Impact Stories: Natalie replaces negative choices with positive ones
Natalie had a traumatic childhood. Raised by parents unable to meet her needs, in an environment with constant conflict, Natalie was placed into the foster care system.
When she was 14 years old, Natalie’s foster family began noticing unhealthy behaviors such as poor choices with relationships, anger outbursts and substance use. She had suicidal symptoms, exhibited self-harm, and had a plan for suicide. Natalie felt hopeless.
According to the Centers for Disease Control and Prevention, suicide is now the second leading cause of death among those ages 10-24. When teens do not get appropriate mental health care, they are at a higher risk of school failure, depleting healthy coping skills, suicidal thinking and urges, co-dependent relationships, decline in daily functioning, and significant conflict with parents or caregivers.
Fortunately for Natalie, her foster parents were aware of her unhealthy behaviors and reached out for professional help.
Natalie’s treatment options
Mental health professionals recommended Natalie participate in a residential care program for substance use. This program was her turning point to healing and hope. When Natalie was discharged, her team of caregivers suggested a step-down approach and referred her to Christian Family Solutions ARMOR Day Treatment for Teens, a program that would support the treatment she received and help her translate her new skills into her home environment. The step-down approach provides an appropriate level of care to prevent clients from regressing into patterns of unhealthy behaviors.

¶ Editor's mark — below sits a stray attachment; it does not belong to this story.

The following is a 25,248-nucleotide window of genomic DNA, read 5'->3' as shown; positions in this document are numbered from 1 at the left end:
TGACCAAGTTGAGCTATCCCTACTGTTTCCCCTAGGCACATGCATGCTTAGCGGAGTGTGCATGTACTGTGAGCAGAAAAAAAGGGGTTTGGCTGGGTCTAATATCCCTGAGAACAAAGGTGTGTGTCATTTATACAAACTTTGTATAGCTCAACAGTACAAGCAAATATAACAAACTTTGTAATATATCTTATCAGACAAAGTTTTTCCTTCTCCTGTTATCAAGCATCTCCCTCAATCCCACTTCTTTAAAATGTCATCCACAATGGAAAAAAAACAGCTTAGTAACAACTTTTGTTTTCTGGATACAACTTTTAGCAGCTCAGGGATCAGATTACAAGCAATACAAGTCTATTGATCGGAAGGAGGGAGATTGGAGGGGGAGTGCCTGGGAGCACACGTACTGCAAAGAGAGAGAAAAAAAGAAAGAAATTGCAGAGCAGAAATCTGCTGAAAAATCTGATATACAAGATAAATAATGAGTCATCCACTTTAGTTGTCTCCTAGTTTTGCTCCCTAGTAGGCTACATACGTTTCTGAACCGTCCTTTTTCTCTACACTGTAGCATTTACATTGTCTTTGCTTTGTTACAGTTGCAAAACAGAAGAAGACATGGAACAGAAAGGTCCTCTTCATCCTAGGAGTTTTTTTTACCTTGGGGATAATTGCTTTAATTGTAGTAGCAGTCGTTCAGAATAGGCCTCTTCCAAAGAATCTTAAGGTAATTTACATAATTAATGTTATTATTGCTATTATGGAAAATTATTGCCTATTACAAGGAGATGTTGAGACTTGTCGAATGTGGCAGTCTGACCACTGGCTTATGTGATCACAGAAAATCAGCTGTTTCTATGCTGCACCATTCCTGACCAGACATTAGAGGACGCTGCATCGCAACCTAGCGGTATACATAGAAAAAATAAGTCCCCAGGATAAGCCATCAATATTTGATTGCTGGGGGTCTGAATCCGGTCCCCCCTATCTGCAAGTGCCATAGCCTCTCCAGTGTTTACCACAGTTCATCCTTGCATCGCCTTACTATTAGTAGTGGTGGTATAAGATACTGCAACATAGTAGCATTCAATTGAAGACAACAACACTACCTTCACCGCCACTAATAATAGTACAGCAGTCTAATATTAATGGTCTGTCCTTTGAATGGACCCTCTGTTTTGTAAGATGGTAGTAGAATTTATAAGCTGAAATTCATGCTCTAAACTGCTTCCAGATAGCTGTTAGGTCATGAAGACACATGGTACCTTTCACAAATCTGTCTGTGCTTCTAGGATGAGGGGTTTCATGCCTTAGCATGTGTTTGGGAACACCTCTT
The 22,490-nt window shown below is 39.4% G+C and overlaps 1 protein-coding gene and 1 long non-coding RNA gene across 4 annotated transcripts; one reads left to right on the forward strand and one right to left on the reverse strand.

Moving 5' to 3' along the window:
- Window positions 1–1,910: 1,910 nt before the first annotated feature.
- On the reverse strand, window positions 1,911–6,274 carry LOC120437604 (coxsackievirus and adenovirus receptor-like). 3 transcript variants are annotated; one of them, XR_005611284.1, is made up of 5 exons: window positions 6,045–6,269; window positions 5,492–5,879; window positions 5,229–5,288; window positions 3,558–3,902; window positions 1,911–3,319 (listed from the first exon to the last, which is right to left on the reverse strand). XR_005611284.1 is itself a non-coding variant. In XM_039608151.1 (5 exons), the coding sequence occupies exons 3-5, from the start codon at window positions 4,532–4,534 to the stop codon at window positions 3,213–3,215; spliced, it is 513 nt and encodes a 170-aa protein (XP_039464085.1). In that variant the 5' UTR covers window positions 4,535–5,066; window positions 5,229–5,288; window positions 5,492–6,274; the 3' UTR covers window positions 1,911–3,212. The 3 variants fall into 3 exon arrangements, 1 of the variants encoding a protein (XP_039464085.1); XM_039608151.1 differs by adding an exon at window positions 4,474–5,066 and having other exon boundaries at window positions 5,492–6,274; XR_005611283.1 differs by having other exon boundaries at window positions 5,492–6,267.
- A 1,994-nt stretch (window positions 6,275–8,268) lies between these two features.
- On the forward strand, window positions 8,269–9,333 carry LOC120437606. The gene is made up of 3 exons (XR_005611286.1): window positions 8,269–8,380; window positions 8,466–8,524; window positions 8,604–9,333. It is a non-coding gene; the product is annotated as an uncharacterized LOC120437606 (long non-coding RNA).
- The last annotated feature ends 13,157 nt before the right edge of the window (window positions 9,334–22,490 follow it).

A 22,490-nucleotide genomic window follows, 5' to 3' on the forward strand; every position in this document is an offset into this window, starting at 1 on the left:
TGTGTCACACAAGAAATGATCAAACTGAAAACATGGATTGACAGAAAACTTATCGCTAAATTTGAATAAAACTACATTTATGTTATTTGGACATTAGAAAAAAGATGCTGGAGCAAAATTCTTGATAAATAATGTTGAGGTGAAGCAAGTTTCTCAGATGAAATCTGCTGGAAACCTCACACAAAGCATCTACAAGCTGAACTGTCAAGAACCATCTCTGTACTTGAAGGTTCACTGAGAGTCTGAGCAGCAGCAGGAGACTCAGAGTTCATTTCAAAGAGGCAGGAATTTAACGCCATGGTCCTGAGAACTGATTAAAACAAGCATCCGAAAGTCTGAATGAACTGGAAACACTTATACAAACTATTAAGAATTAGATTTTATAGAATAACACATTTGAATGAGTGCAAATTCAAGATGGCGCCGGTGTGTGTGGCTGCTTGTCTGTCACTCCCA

Natalie’s Progress at CFS
When I first started coming here, I really didn’t see the benefits,” Natalie says, remembering her initial weeks in the ARMOR program. “Then, when I opened myself up to the process and tried to get something out of it, I realized you guys are here to help me and I totally grew! But it’s hard to do at first!”
During her time in ARMOR, Natalie increased her involvement in school by attending most classes and by joining an extracurricular sport. Participating in ARMOR gave her daily support and reminded her to use her coping skills and healthy communication skills. The ARMOR therapy team provided her with daily accountability.
Natalie was able to replace negative behaviors with positive ones.
How do our donors make this possible? For higher level of care programs like Natalie’s, there are start-up costs such as recruiting and hiring qualified Christian clinicians, and training our team to deliver evidence-based care that is properly integrated with Christian principles. Generous donors help make this quality distinctly Christian care accessible to more people.
We are grateful for our donors who help make the CFS approach of distinctly Christian care accessible to more people.
(This client’s name has been changed to protect her privacy.)